While it might command a hefty sum for a Hyundai in the eyes of many, you’re getting more than enough to justify the spend in my mind, especially when you look at how much the ageing Mazda CX-9 Azami costs, along with how much the step up to a Palisade will set you back.
What’s it like to drive?
Although the 3.5-litre V6 petrol engine carries over identically to the facelift Santa Fe, diesel-powered models have been given a bit of a reworking. While the same basic 2.2-litre four-cylinder turbo diesel engine remains, it’s been given a number of revisions and improvements, although power is only up 1kW to 148kW, with torque remaining the same at a healthy 440Nm.
More importantly, the old eight-speed torque converter auto that remains with the V6 has been swapped out for a new eight-speed dual-clutch transmission. All-wheel drive does remain standard still, with the system able to operate both part-time with a front bias, or locked to a 50:50 split.
While the numbers remain much the same as before, the difference can clearly be felt with this revised diesel donk. It feels far less laboured than before, instead feeling surprisingly athletic and responsive for a diesel – something which is enabled and complemented by the dual-clutch auto.
It doesn’t bang gears like a Volkswagen DSG – really, it’s here for economy’s sake over performance – but it does shift fairly crisply and most importantly smoothly, rarely ever displaying the low-speed shudder some transmissions of its type are prone to. The base V6 might be a strong performer, if hindered by being front-wheel drive only in Australia, but this diesel is really where it’s at for the Santa Fe – more so now than ever.
Not only is the drivetrain right on the money, but the chassis tuning is as well. The ride quality is superbly smooth even on big rims; the steering feels weighty, substantial, and responsive; and it maintains decent composure for meandering around twisty backroads to find wineries and hidden lunch spots.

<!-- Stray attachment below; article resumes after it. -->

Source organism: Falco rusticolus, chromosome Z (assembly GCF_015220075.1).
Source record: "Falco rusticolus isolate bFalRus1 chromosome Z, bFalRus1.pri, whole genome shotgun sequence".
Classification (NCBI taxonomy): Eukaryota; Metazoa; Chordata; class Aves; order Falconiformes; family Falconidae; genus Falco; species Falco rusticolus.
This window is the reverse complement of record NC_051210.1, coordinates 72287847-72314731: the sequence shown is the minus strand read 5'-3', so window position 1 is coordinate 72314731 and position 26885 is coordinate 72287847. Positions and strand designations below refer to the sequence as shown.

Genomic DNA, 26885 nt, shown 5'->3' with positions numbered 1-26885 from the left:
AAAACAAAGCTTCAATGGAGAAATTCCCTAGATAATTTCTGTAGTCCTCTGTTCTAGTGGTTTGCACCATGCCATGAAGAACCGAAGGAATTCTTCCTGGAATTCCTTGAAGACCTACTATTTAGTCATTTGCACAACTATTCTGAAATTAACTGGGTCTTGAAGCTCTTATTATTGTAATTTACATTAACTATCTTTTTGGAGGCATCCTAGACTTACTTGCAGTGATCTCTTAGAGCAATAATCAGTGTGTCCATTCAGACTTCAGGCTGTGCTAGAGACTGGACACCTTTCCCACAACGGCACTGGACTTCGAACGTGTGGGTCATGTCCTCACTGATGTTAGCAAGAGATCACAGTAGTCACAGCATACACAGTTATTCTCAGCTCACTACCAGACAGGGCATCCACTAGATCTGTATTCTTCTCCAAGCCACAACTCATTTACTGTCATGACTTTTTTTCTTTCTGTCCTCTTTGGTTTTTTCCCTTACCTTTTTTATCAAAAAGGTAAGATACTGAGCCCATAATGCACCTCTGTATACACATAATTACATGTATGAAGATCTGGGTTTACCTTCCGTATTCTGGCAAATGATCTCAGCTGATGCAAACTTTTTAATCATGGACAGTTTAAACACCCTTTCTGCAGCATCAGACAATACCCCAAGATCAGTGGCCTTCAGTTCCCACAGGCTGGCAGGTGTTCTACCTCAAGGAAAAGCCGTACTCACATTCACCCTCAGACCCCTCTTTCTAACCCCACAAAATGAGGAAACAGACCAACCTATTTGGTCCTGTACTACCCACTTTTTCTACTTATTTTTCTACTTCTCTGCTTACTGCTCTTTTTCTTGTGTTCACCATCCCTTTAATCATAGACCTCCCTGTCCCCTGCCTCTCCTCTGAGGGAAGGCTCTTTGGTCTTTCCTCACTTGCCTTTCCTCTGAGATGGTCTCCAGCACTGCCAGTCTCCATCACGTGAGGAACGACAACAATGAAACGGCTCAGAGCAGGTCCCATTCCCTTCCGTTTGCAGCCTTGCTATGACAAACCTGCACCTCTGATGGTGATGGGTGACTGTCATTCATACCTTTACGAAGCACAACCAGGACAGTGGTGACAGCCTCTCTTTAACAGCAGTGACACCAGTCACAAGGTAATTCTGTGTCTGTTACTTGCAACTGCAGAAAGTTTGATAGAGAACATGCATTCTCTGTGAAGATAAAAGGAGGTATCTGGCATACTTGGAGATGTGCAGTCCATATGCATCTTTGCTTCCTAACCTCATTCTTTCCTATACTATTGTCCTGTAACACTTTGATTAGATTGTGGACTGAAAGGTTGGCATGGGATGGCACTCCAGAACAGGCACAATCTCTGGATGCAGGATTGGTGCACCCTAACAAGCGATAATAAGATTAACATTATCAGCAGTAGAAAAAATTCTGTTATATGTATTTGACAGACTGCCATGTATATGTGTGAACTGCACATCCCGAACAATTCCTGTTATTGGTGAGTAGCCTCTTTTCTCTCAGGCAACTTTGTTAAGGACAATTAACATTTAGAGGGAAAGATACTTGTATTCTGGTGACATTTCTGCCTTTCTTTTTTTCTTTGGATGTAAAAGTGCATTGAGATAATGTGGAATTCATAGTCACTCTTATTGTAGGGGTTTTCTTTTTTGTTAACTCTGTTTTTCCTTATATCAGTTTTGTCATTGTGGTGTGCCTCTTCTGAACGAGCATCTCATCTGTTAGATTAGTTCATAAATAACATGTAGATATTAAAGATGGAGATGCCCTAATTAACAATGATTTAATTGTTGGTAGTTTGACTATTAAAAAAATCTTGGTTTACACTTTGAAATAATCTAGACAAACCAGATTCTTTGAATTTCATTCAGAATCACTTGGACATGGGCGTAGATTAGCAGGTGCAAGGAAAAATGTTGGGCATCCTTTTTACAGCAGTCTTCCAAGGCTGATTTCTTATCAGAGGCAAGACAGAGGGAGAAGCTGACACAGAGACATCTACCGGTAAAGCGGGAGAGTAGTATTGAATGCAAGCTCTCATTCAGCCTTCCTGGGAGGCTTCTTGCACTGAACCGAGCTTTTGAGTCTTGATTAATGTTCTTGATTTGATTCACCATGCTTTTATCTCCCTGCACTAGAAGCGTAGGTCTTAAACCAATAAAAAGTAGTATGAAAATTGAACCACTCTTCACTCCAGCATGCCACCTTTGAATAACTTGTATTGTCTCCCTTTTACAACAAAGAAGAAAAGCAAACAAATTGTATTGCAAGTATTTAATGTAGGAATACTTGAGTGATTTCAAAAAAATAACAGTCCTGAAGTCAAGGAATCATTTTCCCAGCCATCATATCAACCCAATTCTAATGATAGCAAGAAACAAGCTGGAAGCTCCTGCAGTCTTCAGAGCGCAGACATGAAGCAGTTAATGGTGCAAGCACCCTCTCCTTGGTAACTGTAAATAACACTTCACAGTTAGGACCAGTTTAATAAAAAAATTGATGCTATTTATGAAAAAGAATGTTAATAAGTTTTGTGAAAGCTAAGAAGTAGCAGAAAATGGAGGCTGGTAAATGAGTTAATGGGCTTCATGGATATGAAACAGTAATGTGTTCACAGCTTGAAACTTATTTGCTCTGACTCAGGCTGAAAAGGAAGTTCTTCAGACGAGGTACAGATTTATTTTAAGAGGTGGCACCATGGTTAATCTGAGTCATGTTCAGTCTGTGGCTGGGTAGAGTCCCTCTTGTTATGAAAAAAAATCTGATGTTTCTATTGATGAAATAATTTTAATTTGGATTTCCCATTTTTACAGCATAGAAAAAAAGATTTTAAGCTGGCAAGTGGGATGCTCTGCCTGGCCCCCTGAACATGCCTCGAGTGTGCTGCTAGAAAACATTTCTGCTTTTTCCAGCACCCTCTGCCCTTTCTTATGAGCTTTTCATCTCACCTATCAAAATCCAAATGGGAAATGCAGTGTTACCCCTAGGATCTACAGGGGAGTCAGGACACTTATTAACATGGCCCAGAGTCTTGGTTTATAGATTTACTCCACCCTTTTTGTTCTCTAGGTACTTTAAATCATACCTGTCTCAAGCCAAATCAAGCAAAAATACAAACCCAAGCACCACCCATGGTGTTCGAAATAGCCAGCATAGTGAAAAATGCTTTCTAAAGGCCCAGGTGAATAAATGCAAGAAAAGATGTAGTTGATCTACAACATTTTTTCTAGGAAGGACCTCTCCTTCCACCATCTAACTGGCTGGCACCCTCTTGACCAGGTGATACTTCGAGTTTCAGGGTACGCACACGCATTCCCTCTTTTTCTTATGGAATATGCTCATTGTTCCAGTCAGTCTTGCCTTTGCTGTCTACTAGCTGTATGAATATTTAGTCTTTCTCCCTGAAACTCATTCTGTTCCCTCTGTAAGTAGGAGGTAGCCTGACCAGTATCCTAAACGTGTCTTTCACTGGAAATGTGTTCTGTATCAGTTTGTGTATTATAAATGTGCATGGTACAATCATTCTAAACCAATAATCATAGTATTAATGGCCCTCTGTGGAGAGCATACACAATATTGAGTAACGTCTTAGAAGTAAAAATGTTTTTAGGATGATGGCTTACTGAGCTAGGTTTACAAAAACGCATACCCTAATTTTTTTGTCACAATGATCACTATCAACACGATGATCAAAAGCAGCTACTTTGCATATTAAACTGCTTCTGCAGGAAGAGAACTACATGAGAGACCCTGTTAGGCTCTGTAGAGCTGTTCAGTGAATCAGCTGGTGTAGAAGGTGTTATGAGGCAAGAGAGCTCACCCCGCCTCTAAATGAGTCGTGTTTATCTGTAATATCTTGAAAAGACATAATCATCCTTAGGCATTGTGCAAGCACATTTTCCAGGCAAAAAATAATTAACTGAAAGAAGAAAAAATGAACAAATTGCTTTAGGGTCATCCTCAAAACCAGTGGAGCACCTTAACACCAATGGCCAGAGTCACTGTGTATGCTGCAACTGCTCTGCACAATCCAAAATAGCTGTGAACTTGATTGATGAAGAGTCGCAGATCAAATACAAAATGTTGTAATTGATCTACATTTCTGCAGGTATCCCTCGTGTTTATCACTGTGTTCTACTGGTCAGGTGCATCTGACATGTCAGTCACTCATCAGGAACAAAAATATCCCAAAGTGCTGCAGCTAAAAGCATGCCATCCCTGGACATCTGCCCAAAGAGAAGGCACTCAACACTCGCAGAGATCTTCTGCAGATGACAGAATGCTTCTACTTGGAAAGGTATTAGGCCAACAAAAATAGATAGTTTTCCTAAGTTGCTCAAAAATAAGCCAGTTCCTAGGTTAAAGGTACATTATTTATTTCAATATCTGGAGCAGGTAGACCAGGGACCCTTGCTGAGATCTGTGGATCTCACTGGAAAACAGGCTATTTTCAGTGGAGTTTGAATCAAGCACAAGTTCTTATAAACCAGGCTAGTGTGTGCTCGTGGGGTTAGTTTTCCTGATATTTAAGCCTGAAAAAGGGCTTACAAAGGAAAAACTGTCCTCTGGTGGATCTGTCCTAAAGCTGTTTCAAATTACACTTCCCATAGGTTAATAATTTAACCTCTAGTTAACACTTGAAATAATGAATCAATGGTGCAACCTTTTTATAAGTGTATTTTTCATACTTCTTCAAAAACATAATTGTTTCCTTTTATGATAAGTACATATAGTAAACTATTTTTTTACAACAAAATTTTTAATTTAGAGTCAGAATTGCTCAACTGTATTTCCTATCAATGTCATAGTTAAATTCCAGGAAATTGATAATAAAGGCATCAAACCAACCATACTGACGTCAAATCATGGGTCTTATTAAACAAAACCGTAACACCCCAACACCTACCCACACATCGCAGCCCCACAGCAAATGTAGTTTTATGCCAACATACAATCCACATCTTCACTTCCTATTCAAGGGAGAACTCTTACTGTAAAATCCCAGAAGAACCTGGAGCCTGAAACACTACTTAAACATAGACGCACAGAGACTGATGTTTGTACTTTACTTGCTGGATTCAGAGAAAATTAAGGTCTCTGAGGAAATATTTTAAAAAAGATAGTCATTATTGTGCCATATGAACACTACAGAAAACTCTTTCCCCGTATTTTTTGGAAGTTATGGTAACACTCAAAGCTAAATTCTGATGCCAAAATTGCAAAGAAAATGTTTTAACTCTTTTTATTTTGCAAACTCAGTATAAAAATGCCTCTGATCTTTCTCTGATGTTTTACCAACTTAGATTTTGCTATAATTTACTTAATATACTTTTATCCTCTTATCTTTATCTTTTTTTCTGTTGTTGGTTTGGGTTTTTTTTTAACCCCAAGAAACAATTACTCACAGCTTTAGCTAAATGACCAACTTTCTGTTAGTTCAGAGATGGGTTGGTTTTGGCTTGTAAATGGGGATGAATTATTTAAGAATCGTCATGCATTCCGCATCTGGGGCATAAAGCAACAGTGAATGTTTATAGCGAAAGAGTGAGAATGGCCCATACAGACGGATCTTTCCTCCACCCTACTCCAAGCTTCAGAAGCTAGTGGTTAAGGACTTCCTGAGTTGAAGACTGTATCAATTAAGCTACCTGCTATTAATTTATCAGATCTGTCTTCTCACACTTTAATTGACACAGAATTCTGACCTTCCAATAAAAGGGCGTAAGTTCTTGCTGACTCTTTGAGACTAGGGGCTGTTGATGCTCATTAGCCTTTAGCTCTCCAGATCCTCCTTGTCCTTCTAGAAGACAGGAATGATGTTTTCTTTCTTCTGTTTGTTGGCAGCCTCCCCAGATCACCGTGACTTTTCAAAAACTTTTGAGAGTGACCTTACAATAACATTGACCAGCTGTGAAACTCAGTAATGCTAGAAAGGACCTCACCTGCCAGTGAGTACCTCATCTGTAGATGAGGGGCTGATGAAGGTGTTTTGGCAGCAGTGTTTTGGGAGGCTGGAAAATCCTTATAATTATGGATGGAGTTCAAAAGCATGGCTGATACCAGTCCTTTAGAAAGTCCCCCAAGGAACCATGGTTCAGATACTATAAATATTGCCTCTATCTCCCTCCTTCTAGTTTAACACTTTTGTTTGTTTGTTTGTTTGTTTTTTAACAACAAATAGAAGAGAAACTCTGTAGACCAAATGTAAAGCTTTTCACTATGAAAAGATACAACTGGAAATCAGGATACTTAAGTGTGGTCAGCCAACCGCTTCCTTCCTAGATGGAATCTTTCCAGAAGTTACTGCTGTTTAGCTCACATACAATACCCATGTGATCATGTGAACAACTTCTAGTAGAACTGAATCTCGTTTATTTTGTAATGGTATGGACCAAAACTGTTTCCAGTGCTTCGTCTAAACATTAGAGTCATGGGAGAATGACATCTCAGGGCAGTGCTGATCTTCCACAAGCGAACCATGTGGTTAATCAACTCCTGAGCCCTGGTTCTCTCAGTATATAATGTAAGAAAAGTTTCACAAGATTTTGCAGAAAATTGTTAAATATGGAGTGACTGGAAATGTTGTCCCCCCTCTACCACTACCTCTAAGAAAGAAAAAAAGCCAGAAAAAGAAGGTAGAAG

The CX-9 may perhaps feel more light-footed than the Santa Fe in this regard, but both are pretty close – and pretty damn good. All around, the Santa Fe ticks a lot of boxes when it comes to how it performs in the real world, and when taken out of its comfort zone.
How do the numbers add up?
To put the $65,200 list price of the Highlander into context, its twin under the skin, the Kia Sorento GT-Line, costs only fractionally less at $64,070 although the Santa Fe feels more substantial in a qualitative sense, while a Mazda CX-9 Akera will cost a whopping $70,625 with all-wheel drive, and the even-nicer Azami LE is an eye-watering $73,875. As such, I reckon it feels pretty fairly priced in this company.
As with all Hyundai models, it’s covered by an industry-standard five-year unlimited kilometre warranty, and the first five services are capped to $459 each for the diesel – the V6 petrol is less costly at $399 per visit.
Those numbers switch around when it comes to fuel consumption, unsurprisingly, with the diesel using 9.2L/100km during my 485km of testing – which, admittedly, is still a lot more than the optimistic 6.1L/100km claim, down from 7.5L/100km in the pre-facelift model. Last time we tested the V6 model in 2020, it used 10.8L/100km against a 10.6L/100km claim, although minor changes have seen that claim drop slightly to 10.5L/100km for 2021.
So, what’s the verdict?
My complaints with the Santa Fe are few and far between because, simply, this is a brilliant vehicle that’s only been made more brilliant with this update. It looks and feels premium, it’s unbelievably well specified, it’s great to drive, and it makes sense as a family car for larger families with younger children.
Sure, it’s pricey for a Hyundai, but this isn’t your average Hyundai – at least as the majority of people who’ve not paid close attention to, or had first-hand experience with the company’s current lineup, might think. If a family car is on the cards, make sure this has a spot on your shortlist, and might I suggest it should be right at the top of it.
2021 Hyundai Santa Fe Highander 2.2 Diesel AWD List Price: $65,200
- Performance - 8/108/10
- Ride & Handling - 8.5/108.5/10
- Tech & Features - 9/109/10
- Practicality - 8.5/108.5/10
- Value for Money - 8/108/10
Pros: Bags of features and all of it is standard, much improved diesel drivetrain that’s more responsive and athletic, looks and feels premium enough to justify the price tag
Cons: Thirstier than promised, most costly to service than the petrol version, wireless Apple CarPlay limited to lower-tier versions
Full Disclosure: The vehicle tested here was provided by Hyundai Motor Company Australia for a week with a full tank of fuel.